Trevor Hebert: Possums, skunks, raccoons, squirrels, rabbits, Great Horned Owls, hawks, jays.
Julian: These are the animals that greet Trevor Hebert on his computer every morning. They all call Jasper Ridge home.
Jasper Ridge is a biological preserve owned by Stanford University in Northern California.
Taking a photo of the creatures isn’t easy.
Trevor: This is a digital, wireless camera trap, and it has a infrared motion sensor that detects the body heat of an animal. And when that animal passes by, it triggers a picture which is then transmitted wirelessly to a base station at our facility.
Julian: Camera-trapping photos aren’t only taken at this preserve. There are pictures and videos from all around the world of rare types of animals, like these hard-to-catch Cross River gorillas from the country of Cameroon in Africa, and even a wolverine from Northern California.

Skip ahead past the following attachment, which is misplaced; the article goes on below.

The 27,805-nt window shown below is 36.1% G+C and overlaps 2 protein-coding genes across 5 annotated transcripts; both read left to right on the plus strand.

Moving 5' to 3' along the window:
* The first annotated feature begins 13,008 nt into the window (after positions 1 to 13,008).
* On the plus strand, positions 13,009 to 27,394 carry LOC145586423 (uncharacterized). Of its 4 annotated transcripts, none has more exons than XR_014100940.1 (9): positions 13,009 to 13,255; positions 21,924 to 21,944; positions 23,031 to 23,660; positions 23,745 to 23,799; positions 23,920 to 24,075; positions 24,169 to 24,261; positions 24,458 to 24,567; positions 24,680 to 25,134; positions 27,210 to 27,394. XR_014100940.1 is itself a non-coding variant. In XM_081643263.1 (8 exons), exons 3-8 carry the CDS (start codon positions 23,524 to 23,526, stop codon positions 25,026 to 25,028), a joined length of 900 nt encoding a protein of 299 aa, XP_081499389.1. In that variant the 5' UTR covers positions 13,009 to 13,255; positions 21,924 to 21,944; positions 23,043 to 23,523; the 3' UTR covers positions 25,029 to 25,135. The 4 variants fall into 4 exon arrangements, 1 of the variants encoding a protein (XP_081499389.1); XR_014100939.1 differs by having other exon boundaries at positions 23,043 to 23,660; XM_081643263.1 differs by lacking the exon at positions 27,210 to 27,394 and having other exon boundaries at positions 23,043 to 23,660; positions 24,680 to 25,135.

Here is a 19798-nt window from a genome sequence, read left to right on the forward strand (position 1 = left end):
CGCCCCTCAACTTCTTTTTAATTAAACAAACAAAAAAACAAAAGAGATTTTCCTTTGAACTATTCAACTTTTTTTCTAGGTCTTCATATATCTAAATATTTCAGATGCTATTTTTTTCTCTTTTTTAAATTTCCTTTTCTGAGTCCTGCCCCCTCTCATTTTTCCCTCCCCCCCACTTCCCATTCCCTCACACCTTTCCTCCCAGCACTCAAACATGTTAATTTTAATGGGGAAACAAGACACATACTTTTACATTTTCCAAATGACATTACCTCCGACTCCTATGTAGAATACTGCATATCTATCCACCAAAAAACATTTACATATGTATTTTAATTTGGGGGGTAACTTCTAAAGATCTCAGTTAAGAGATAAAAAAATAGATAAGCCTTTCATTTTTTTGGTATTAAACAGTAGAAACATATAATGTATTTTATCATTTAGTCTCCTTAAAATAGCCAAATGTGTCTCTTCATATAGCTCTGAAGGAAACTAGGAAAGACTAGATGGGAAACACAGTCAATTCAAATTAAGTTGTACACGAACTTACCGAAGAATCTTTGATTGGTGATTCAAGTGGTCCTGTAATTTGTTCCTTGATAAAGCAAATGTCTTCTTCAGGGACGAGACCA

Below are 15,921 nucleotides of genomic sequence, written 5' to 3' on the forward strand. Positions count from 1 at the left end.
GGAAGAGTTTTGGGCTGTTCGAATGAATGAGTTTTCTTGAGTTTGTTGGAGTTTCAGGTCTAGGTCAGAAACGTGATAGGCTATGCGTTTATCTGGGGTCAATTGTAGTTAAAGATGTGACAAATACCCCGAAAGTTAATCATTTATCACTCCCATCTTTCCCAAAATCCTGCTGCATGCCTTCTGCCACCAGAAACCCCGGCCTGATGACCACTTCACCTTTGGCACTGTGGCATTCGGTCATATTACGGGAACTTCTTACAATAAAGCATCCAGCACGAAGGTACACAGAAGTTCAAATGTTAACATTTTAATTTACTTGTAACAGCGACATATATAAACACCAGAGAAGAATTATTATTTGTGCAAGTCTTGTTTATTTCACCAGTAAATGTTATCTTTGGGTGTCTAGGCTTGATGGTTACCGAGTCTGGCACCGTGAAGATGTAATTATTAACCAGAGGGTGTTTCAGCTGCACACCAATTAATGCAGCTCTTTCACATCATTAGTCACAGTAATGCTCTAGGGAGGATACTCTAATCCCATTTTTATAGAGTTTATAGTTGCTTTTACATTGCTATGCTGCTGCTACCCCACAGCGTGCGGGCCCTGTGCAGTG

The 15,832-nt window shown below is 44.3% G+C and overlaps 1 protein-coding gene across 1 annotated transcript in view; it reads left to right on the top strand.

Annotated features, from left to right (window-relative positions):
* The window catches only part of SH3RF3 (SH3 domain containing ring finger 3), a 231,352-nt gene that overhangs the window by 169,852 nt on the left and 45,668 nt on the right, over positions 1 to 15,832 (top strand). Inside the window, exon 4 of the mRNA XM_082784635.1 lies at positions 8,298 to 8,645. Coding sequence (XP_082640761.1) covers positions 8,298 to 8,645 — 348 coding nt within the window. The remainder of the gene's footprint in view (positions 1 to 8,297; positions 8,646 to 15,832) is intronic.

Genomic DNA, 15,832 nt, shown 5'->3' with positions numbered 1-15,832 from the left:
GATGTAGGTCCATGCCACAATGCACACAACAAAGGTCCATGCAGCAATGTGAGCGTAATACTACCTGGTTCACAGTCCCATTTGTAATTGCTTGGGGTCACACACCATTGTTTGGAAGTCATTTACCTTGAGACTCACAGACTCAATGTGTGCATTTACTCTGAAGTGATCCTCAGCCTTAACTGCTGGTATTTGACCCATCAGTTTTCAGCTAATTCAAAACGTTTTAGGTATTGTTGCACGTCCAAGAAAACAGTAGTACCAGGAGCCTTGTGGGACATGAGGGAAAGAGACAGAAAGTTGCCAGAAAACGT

Amanda Shufelberger: This was the first time documented proof of a wolverine since, I think, the 1920s.
Julian: A company called Sierra Pacific Industries moves 100 cameras over 750,000 acres of timberland to keep an eye on local animals.
Amanda: Really, wolverine isn’t even in your reality. That was pretty exciting.
- What are scientists learning from the high-tech cameras that observe wild animals?